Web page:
Hong Kong ´s economic travails are an unwelcome guest in the city’s fintech party. Enthusiasm for online-only banks was palpable at the Fintech Week conference. Yet months of political unrest have hit small businesses, and the added risks may delay local launches by the likes of Standard Chartered and Tencent.
Yet just 40 kilometres away from sunny Lantau, Hong Kong ’s central business districts and elsewhere are reeling from broader malaise. The financial centre’s economy shrank by 3.2% in the third quarter, plunging it into recession for the first time in a decade, as increasingly violent anti-government protests took hold. Lenders now face lower profitability as risks of loan losses and higher credit costs rise, Morgan Stanley analysts warned in a recent note. The protest-battered city’s 340,000 small and medium-sized businesses, prime customers for online-only banks, have been hit the hardest. Virtual banks say they remain fully committed to Hong Kong.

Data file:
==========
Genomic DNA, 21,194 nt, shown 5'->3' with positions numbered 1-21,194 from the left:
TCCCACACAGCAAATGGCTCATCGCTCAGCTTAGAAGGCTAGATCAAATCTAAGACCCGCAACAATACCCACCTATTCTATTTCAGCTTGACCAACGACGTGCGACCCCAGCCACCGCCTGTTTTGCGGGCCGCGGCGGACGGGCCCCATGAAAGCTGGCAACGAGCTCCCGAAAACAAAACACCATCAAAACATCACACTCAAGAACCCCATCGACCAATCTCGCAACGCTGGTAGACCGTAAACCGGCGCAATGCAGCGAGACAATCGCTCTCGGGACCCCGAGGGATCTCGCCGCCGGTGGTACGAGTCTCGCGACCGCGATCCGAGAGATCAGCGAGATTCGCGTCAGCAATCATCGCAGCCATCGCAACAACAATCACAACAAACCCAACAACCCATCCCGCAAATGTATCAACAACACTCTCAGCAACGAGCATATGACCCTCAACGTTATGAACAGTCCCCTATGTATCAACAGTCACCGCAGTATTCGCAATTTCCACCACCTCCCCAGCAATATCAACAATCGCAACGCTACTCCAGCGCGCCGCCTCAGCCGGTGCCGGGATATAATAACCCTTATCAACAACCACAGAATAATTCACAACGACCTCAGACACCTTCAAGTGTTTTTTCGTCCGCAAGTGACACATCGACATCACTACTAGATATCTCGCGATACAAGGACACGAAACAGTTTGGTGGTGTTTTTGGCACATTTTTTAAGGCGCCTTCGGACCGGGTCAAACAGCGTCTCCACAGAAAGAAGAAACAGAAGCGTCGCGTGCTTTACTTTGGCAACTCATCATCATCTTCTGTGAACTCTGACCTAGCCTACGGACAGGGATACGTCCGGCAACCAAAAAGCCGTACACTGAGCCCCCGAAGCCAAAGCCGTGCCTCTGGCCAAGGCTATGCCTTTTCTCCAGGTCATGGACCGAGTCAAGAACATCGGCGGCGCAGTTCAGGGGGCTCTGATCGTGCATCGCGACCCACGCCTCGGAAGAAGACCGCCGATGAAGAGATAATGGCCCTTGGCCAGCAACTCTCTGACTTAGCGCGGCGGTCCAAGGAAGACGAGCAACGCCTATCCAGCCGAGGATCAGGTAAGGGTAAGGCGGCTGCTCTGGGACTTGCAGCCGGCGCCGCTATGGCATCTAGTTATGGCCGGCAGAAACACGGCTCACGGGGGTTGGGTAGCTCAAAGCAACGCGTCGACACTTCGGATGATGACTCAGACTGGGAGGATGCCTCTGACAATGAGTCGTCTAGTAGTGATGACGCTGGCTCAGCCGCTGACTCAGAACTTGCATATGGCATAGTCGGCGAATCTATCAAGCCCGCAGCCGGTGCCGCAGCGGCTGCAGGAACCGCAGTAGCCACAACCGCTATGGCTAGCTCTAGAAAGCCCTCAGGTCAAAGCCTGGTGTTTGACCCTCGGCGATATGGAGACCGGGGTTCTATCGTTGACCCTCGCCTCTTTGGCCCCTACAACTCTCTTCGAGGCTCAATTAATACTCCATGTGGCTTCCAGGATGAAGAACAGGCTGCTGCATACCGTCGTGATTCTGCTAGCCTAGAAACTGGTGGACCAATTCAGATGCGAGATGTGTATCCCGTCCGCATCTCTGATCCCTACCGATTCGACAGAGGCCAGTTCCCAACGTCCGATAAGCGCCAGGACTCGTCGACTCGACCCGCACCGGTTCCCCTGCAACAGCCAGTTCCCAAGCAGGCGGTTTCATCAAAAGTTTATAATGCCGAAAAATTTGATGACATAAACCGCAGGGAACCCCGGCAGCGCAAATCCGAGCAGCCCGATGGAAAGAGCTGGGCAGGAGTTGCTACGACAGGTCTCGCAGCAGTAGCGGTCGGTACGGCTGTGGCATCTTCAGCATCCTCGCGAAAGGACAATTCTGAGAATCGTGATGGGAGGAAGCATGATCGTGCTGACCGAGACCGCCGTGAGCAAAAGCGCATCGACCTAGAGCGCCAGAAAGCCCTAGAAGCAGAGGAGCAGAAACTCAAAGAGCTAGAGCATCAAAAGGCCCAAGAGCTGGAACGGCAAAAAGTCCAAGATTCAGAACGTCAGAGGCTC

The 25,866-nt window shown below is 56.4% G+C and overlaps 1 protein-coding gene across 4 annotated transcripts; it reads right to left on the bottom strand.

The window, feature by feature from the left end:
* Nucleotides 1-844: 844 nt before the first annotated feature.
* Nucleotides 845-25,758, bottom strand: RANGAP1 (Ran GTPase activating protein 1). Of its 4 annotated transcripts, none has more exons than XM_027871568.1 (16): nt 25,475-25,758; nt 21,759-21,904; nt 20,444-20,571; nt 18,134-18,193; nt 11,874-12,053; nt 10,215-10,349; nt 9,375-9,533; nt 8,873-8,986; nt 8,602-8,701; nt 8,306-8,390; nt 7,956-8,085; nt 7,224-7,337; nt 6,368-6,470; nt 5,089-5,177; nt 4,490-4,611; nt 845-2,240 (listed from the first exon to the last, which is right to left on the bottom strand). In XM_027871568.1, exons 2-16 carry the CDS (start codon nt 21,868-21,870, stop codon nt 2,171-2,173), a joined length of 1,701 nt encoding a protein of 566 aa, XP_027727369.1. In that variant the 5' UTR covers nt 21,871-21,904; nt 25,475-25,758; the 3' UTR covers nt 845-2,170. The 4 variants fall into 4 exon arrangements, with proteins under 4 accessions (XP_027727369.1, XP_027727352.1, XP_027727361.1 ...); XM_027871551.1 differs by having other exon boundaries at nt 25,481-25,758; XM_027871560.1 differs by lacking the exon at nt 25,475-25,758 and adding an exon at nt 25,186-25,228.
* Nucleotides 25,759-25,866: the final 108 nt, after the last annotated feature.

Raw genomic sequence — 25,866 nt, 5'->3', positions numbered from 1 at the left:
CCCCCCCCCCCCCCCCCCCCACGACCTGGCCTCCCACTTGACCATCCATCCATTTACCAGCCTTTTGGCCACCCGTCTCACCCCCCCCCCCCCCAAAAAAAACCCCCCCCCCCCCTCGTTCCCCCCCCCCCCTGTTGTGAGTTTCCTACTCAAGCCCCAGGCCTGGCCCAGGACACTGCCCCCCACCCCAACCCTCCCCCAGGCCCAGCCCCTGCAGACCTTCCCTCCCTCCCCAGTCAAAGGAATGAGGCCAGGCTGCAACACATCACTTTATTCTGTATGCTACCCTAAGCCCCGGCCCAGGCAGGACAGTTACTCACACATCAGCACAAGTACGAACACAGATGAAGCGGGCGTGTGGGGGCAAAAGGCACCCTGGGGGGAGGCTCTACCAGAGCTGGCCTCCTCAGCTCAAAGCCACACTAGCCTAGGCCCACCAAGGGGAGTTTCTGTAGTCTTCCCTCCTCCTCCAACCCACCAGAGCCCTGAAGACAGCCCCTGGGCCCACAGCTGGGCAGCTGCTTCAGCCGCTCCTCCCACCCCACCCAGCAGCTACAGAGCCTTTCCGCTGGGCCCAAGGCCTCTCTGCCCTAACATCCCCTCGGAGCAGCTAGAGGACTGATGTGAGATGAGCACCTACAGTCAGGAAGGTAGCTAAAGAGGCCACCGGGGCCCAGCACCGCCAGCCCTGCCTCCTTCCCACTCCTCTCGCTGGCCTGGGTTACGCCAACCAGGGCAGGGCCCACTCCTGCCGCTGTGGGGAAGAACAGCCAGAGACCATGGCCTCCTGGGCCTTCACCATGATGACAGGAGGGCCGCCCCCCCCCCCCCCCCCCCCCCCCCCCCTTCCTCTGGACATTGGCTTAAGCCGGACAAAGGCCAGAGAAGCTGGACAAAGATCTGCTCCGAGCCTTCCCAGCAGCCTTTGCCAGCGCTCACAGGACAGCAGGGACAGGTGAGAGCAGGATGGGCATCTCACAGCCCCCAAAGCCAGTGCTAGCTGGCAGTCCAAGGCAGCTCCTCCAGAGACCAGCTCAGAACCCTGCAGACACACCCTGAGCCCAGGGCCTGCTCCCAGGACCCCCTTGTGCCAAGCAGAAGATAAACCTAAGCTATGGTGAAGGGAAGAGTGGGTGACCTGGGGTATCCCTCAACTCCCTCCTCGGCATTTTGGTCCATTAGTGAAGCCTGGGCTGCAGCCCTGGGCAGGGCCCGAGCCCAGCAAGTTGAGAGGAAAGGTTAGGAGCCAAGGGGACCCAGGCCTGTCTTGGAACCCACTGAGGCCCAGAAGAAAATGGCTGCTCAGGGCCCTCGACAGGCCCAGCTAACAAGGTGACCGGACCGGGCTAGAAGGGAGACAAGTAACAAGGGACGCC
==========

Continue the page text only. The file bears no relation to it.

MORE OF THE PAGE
The special administrative region’s embattled chief executive, Carrie Lam, has made fintech an important area of focus and investment for her government. And of course she is partly to blame for the deteriorating climate in the city. Lam’s administration, perhaps Hong Kong’s most unpopular one since reverting to Chinese rule, has repeatedly failed to defuse large-scale anti-government unrest. It’s an unfortunate own goal all around.